Jerry "The King" Lawler made his highly anticipated return to Monday Night Raw last night (Nov. 12, 2012) at the Nationwide Arena in Columbus, Ohio. It was an incredibly emotional moment, punctuated by a teary-eyed Lawler thanking the fans for being so great to him while he was in recovery after his massive heart attack two months ago in Montreal.
"I have no idea what I should say right now," Lawler said. "This is so overwhelming. This, I can't tell you how much this means, thank you. I'm certainly, along with J.R., thinking that there was a time that I wouldn't be able to step back in a WWE ring again. So for this night to actually happen is just beyond words for me.
"I'm not trying to get corny or cheesy but every holiday season there's a classic movie that comes out and you all probably have seen it called It's a Wonderful Life. It's about a guy that didn't know how much his life meant to everybody that he knew and all his family and friends. And it took a near death experience for him to realize that and you know, I in the past few weeks have lived that movie. I had no idea how many of you out there, how many friends and fans that I had that reached out with your love and prayers and sent it my way. And I just want to say from the bottom of my heart I appreciate it and I love each and every one of you. Thank you all so much and it's great to be back."
It was a very touching moment, a true feel good story that pro wrestling fans could revel in instead of be embarrassed by. It felt good and right.
There wasn't a dry eye in the house.
Which made it the perfect time for WWE Champion CM Punk's music to hit so he and his manager, Paul Heyman, could come right on down to the ring with a smarky strut to mock "The King."
And did he ever.
"Jerry, I'm glad you left the ring when you did because if you didn't, I would have beat you to death ... again."
Talk about making an impact with words. The air sucked out of the entire arena, fans shocked that Punk would say such a thing playing on a real life situation that very nearly claimed the man's life he was talking to.
It got worse.
Punk would go on to say Lawler was the one who acted irresponsibly by climbing back inside the ring at the age of 62 and he should be ashamed for taking attention away from Punk as WWE champion for 358 days with his "little heart attack stunt."
Seem callous and cold? Of course. But again, it got worse.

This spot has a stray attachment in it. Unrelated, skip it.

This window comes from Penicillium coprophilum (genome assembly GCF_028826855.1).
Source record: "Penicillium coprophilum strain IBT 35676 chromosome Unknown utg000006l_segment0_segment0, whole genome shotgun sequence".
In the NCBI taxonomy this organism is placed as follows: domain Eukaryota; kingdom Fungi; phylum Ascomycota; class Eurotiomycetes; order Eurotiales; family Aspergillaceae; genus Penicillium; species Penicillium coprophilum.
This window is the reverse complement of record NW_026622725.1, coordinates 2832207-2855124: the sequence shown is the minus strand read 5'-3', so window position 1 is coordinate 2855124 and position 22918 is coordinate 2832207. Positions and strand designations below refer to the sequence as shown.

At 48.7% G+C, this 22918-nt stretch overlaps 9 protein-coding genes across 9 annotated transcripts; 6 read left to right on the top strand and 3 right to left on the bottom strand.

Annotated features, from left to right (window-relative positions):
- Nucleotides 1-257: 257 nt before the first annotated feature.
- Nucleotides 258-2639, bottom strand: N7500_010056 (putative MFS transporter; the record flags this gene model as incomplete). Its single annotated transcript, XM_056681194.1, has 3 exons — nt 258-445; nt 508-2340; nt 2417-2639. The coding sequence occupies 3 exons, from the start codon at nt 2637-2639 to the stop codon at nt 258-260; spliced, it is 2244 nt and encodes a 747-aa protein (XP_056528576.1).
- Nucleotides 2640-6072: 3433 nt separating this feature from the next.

Punk continued his verbal assault on Lawler but in the process of doing so, Heyman started coughing and looking red. He acted as though he couldn't breathe and eventually collapsed to the mat. Punk immediately rushed to his aid, checking him for a pulse, throwing up the "X" sign to signal for legitimate help from the back, and screaming for help while administering CPR.
It was, of course, simply Heyman faking a heart attack while everyone looked on uncomfortably.
Finally, Heyman sat up, pointed at Lawler and laughed. Punk, chuckling, said "my god, Paul, you almost gave me a heart attack."
That line you see there, that line of decency, taste, right and wrong, good and bad, and all that? Punk and Heyman were so far across it, they couldn't even see the line anymore.
And it was brilliant.
The reality here is that this isn't reality at all. You can use reality in this fantasy world but that doesn't make the fantasy world any more real. It only enhances the feeling and that's why it was such a brilliant move on WWE's part to make sure everyone was on board -- and Lawler undoubtedly was considering some of the angles he went with throughout his career in Memphis -- and execute what I would argue was a strong contender for "Segment of the Year."
Punk and Paul are heels who used a legitimately emotional situation to get more heat on themselves than Punk has ever gotten before. That's the point of his being a bad guy, you see, and Lawler played along because, again, this isn't real life.
Punk, the man, likely gave Lawler, the man, a big old hug and a smile when they met at the arena before the show. Punk, the character, gave Lawler, the character, a verbal lashing that instantly made him the most hated man in WWE. Was it in bad taste? It probably was but it's defensible on a number of levels.
What wasn't defensible, however, was WWE's decision to film and air footage of Lawler getting treatment backstage immediately following his heart attack. At first, I thought it was simply a recreation but quickly realized it was legitimate footage shot while the medical team was racing against time trying to save a man's life.
And there was the WWE camera man, filming the whole way.
That's disgusting. It's despicable. This wasn't the fantasy world, this was the real world and a man was dying, or worse, at that point he was dead. They were trying to bring him back while WWE felt it right to film the process because it could profit on the footage later.
What if Lawler had lost that battle? What if those heroic medics hadn't been able to perform what amounts to a minor miracle? That footage undoubtedly never comes to light but it would have meant WWE was filming the death of a man knowing full well what the outcome could be. Once he was backstage getting treated, those cameras should have disappeared.
Not only did they stay, they continued rolling and now WWE will utilize that footage to cash in as best they can.
That's difficult to digest.
Punk's actions were a part of the show, a fantasy play on a real world situation. I came away feeling a little angry at Punk and applauding WWE for its ability to evoke that emotion from a tired old mark like myself.
But they took it too far with the video. Way too far.